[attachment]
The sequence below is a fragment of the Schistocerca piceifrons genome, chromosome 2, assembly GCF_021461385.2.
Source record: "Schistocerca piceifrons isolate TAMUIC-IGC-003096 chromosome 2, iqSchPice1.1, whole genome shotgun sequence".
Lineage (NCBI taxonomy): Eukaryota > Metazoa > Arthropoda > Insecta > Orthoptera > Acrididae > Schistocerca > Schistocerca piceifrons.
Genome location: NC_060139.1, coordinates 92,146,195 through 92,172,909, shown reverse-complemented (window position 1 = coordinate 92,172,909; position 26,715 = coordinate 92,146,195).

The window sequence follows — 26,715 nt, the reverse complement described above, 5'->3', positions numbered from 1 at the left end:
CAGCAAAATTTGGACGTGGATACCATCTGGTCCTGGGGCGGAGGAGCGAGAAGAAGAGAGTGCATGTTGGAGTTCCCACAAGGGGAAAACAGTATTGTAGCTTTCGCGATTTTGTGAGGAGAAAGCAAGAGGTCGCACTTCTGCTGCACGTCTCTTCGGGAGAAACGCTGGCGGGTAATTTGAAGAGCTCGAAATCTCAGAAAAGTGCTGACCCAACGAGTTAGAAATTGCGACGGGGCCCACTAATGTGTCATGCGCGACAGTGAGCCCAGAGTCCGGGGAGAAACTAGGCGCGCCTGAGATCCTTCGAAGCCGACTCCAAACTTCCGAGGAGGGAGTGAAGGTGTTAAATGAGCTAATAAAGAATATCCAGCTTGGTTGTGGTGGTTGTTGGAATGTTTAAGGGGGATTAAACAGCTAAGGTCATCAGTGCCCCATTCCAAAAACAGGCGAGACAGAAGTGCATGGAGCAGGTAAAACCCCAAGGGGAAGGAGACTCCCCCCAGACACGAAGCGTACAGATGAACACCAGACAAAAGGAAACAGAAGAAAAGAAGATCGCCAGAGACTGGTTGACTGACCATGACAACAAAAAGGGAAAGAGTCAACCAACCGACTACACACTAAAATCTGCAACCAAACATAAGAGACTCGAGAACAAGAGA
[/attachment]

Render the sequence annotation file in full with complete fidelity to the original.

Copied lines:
The sequence below is a fragment of the Schistocerca piceifrons genome, chromosome 2, assembly GCF_021461385.2.
Source record: "Schistocerca piceifrons isolate TAMUIC-IGC-003096 chromosome 2, iqSchPice1.1, whole genome shotgun sequence".
Lineage (NCBI taxonomy): Eukaryota > Metazoa > Arthropoda > Insecta > Orthoptera > Acrididae > Schistocerca > Schistocerca piceifrons.
Genome location: NC_060139.1, coordinates 92,146,195 through 92,172,909, shown reverse-complemented (window position 1 = coordinate 92,172,909; position 26,715 = coordinate 92,146,195).

The window sequence follows — 26,715 nt, the reverse complement described above, 5'->3', positions numbered from 1 at the left end:
CAGCAAAATTTGGACGTGGATACCATCTGGTCCTGGGGCGGAGGAGCGAGAAGAAGAGAGTGCATGTTGGAGTTCCCACAAGGGGAAAACAGTATTGTAGCTTTCGCGATTTTGTGAGGAGAAAGCAAGAGGTCGCACTTCTGCTGCACGTCTCTTCGGGAGAAACGCTGGCGGGTAATTTGAAGAGCTCGAAATCTCAGAAAAGTGCTGACCCAACGAGTTAGAAATTGCGACGGGGCCCACTAATGTGTCATGCGCGACAGTGAGCCCAGAGTCCGGGGAGAAACTAGGCGCGCCTGAGATCCTTCGAAGCCGACTCCAAACTTCCGAGGAGGGAGTGAAGGTGTTAAATGAGCTAATAAAGAATATCCAGCTTGGTTGTGGTGGTTGTTGGAATGTTTAAGGGGGATTAAACAGCTAAGGTCATCAGTGCCCCATTCCAAAAACAGGCGAGACAGAAGTGCATGGAGCAGGTAAAACCCCAAGGGGAAGGAGACTCCCCCCAGACACGAAGCGTACAGATGAACACCAGACAAAAGGAAACAGAAGAAAAGAAGATCGCCAGAGACTGGTTGACTGACCATGACAACAAAAAGGGAAAGAGTCAACCAACCGACTACACACTAAAATCTGCAACCAAACATAAGAGACTCGAGAACAAGAGA